EU leaders suspend longest-ever talks without deal on top jobs

The 28 leaders are aiming to agree candidates for president of the European Commission, president of their own Council and a foreign policy chief.
The 28 leaders are aiming to agree candidates for president of the European Commission, president of their own Council and a foreign policy chief.PHOTO: REUTERS

BRUSSELS (REUTERS, AFP) - A European Union summit was suspended on Monday (July 1) after national leaders failed to reach agreement during 20 hours of talks on who should take over the bloc’s top jobs. 

Leaders of the EU’s 28 member-states had appeared close to a deal, with diplomats saying Dutch socialist Frans Timmermans was lined up for the job of European Commission president.

But that post was just one of five that need allocating, also including president of the European Central Bank. 

The talks will resume at 11am on Tuesday, an EU official said. 

Resistance to Mr Timmermans’ nomination came from eastern European nations as well as the centre-right European People’s Party, which wanted the EU chief executive job for its own political grouping. 

Asked what the main sticking point was, an EU official said: “The whole package.”

The summit marked a third attempt to fill the top posts for at least the next five years. 

The slow progress of those discussions, seeking to balance gender and reflect the make-up of the EU Parliament, underline broader decision-making problems facing the EU, which has struggled to respond to a series of crises, from migration to climate change and the aftermath of the global financial crisis.

France's President Emmanuel Macron and Germany's Chancellor Angela Merkel came to Brussels after coming to agreement on the sidelines of the G20 summit in Osaka, Japan.

Under the so-called "Sushi deal", the 28 EU leaders would nominate Mr Timmermans as president of the European Commission, rather than his conservative rival German MEP Manfred Weber.

But, when Dr Merkel put this to fellow centre-right leaders in the EPP group immediately before the emergency summit, several rebelled, and the start of the talks was delayed as heads of government shuttled between side meetings.

After the leaders from the EPP group met, Croatian Prime Minister Andrej Plenkovic warned: "There is no support for what circulated in media today."

Irish premier Leo Varadkar was also pessimistic: "I think it's fair to say there's a lot of opposition to the proposal that was made in Osaka.

"From the EPP point of view, the vast majority of EPP prime ministers don't believe that we should give up the presidency of the Commission quite so easily without a fight," he said.

For a nominee to go forward, he or she must secure the backing of 21 of the 28 EU leaders, representing 65 per cent of the bloc's population.

 
 
 

Mr Timmermans, the outgoing vice-president of the Commission, spearheaded EU efforts to impose its vision of the rule of law on authoritarian-leaning eastern members and is already firmly opposed by Hungary and Poland.

The opposition to the Japan compromise would seem to kill off his chances.

"The EPP has announced that it doesn't accept the Osaka deal. The accord is dead, there'll be no agreement tonight," a senior party source told AFP, as EU officials announced that the start of the summit had been delayed.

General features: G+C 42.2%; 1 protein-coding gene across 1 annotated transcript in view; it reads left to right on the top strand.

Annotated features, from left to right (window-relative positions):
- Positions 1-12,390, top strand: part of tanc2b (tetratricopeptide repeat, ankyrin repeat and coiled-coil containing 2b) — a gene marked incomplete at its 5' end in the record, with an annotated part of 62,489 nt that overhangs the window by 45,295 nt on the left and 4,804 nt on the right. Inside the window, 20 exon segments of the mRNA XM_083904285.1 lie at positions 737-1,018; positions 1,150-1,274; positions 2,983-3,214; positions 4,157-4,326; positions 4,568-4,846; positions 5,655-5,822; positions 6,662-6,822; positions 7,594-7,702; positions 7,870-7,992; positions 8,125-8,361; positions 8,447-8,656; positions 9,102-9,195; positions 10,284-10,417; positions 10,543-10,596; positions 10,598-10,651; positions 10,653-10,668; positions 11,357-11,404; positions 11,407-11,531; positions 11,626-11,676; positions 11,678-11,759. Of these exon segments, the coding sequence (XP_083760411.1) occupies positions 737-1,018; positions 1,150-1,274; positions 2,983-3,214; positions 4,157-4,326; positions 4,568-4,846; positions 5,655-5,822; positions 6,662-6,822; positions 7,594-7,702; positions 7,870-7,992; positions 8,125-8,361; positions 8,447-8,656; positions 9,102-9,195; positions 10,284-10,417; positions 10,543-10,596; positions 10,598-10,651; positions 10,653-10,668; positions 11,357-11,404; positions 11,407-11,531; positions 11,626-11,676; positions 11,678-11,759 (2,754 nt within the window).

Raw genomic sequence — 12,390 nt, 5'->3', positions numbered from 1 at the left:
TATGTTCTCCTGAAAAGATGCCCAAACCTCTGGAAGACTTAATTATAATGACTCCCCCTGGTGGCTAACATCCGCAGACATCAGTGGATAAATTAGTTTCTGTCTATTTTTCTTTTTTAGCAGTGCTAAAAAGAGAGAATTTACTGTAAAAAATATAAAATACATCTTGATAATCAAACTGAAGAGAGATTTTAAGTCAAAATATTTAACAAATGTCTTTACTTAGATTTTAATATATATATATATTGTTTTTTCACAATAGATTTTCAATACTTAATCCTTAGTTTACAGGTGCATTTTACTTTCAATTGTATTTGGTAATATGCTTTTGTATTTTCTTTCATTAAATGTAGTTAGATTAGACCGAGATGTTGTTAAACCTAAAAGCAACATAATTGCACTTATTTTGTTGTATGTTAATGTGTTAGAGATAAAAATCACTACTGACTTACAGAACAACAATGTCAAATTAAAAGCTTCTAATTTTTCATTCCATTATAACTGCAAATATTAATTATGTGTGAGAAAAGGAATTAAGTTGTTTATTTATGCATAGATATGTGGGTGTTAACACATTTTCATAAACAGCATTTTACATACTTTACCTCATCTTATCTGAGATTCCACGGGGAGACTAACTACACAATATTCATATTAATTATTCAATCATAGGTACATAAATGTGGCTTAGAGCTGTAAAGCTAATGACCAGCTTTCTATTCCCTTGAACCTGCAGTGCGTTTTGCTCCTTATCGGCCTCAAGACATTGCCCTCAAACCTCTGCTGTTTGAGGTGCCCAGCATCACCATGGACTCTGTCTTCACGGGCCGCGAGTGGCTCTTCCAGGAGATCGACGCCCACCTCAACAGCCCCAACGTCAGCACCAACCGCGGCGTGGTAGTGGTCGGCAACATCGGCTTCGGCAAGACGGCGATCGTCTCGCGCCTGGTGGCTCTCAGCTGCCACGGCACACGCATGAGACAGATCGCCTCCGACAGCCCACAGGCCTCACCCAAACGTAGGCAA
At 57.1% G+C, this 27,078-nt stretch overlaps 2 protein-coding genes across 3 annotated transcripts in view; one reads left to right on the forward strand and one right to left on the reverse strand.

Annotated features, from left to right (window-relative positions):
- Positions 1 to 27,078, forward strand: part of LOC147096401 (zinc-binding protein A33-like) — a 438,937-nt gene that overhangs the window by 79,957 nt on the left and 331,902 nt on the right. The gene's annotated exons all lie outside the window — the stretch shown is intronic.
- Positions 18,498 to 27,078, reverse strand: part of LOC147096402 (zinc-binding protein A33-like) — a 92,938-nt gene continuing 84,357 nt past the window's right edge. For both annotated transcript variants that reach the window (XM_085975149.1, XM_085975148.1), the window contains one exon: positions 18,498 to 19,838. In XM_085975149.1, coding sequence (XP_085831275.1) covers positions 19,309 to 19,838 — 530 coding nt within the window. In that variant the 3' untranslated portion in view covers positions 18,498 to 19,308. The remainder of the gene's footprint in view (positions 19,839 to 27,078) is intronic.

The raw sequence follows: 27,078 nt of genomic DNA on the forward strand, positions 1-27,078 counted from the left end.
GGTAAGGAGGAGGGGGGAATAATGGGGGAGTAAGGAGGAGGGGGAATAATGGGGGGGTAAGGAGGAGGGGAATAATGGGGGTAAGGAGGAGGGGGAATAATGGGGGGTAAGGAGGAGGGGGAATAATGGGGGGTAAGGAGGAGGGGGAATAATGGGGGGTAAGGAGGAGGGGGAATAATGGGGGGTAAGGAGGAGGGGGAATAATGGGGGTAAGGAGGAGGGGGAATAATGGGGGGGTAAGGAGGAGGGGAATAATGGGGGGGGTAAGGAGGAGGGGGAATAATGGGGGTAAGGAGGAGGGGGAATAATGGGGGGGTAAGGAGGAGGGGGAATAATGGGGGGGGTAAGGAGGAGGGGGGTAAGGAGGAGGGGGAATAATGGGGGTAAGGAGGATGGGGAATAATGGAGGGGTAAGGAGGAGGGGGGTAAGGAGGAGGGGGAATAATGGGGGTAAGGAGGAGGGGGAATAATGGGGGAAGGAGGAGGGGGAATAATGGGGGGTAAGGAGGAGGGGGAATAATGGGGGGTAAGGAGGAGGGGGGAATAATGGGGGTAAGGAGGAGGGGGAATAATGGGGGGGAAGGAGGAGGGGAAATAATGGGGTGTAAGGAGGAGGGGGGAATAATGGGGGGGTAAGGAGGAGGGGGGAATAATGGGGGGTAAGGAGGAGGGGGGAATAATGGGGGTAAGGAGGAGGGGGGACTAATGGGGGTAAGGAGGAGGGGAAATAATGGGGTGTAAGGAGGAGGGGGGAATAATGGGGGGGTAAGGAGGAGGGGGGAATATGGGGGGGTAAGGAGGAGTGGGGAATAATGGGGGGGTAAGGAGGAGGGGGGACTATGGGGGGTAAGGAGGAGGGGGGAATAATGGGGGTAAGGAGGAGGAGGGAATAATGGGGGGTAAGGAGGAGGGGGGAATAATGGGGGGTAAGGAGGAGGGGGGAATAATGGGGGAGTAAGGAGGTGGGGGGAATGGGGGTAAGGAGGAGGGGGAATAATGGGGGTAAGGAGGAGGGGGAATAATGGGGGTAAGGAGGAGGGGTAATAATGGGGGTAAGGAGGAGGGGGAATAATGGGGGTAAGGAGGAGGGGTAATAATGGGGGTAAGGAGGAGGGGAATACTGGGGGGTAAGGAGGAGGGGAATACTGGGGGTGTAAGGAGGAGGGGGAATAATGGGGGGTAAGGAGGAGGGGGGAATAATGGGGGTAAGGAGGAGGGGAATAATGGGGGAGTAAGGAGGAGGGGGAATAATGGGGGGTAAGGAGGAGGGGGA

But if Mr Timmermann's momentum was derailed, Mr Weber still faces opposition from the left and centre, and Mr Macron arrived at the summit in an upbeat mood, determined to push on with efforts to agree a top jobs package.

The 28 leaders are aiming to agree candidates for president of the European Commission, president of their own Council and a foreign policy chief.

The European Parliament will then vote for its own speaker this week, and a new director for the European Central Bank will be chosen later.

"The way things are presented, they will not be very simple consultations, to put it mildly," Dr Merkel, the bloc's most influential leader, said as she arrived.

Mr Macron, however, told reporters he expected a "constructive accord".

"I'm not pushing this candidate or that one," he said. "You've never heard me say that I'm stuck on this or that candidate."

He nevertheless reiterated the names of Mr Timmermans, Danish liberal Margrethe Vestager and French conservative Michel Barnier.

Mr Macron admitted he had been "hostile" to some candidates, implying Mr Weber.

He stressed that the four candidates nominated by the leaders must include two women and someone from eastern Europe.

Dr Merkel had discussed a four-person package at Saturday's G-20 summit with Mr Macron, Spanish Premier Pedro Sanchez and the Netherlands' Mark Rutte.

Historical mistake

One MEP told AFP that summit host Donald Tusk would present Mr Timmermans' candidacy for the Commission job, backed by four major countries.

But, as vice-president of the Commission for the past five years, Mr Timmermans has made enemies in the east of the Union.

Hungarian Prime Minister Viktor Orban, in a letter to EPP leader Joseph Daul, said Mr Timmermans would be a "serious or even historical mistake".

Polish Premier Mateusz Morawiecki said: "Frans Timmermans is a candidate who deeply divides Europe and he certainly doesn't understand Central Europe."

Britain's Prime Minister Theresa May is attending her last EU summit. A spokesman said she would play a "constructive role" and would not abstain from any vote.

The EPP came out on top in last month European parliamentary elections, though with a historically low share of the vote and Mr Weber as its lead candidate.

EU competition commissioner Vestager, has long seen as a possible liberal pick. Mr Macron also cites Mr Barnier, the EU's respected Brexit negotiator.